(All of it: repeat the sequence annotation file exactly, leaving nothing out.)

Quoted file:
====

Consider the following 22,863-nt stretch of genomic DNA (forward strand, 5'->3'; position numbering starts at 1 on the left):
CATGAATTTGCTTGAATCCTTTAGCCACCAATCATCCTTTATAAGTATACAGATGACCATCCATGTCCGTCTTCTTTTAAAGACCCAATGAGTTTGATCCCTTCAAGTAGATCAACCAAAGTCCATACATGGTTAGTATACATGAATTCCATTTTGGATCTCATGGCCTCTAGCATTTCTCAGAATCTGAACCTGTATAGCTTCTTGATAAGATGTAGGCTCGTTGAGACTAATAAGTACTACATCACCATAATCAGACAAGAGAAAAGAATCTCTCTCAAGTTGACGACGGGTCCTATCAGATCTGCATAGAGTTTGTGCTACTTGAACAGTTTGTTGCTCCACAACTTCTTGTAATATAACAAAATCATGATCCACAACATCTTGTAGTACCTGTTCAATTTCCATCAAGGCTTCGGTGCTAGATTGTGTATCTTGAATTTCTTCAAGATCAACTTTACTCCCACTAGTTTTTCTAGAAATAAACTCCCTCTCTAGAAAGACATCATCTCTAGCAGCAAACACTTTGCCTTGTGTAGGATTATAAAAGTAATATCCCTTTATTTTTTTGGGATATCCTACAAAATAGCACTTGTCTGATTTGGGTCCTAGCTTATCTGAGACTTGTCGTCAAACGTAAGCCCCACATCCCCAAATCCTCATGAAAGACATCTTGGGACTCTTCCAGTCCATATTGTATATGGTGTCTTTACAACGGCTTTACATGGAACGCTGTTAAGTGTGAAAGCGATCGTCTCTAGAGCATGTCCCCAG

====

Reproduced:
Consider the following 22,863-nt stretch of genomic DNA (forward strand, 5'->3'; position numbering starts at 1 on the left):
CATGAATTTGCTTGAATCCTTTAGCCACCAATCATCCTTTATAAGTATACAGATGACCATCCATGTCCGTCTTCTTTTAAAGACCCAATGAGTTTGATCCCTTCAAGTAGATCAACCAAAGTCCATACATGGTTAGTATACATGAATTCCATTTTGGATCTCATGGCCTCTAGCATTTCTCAGAATCTGAACCTGTATAGCTTCTTGATAAGATGTAGGCTCGTTGAGACTAATAAGTACTACATCACCATAATCAGACAAGAGAAAAGAATCTCTCTCAAGTTGACGACGGGTCCTATCAGATCTGCATAGAGTTTGTGCTACTTGAACAGTTTGTTGCTCCACAACTTCTTGTAATATAACAAAATCATGATCCACAACATCTTGTAGTACCTGTTCAATTTCCATCAAGGCTTCGGTGCTAGATTGTGTATCTTGAATTTCTTCAAGATCAACTTTACTCCCACTAGTTTTTCTAGAAATAAACTCCCTCTCTAGAAAGACATCATCTCTAGCAGCAAACACTTTGCCTTGTGTAGGATTATAAAAGTAATATCCCTTTATTTTTTTGGGATATCCTACAAAATAGCACTTGTCTGATTTGGGTCCTAGCTTATCTGAGACTTGTCGTCAAACGTAAGCCCCACATCCCCAAATCCTCATGAAAGACATCTTGGGACTCTTCCAGTCCATATTGTATATGGTGTCTTTACAACGGCTTTACATGGAACGCTGTTAAGTGTGAAAGCGATCGTCTCTAGAGCATGTCCCCAG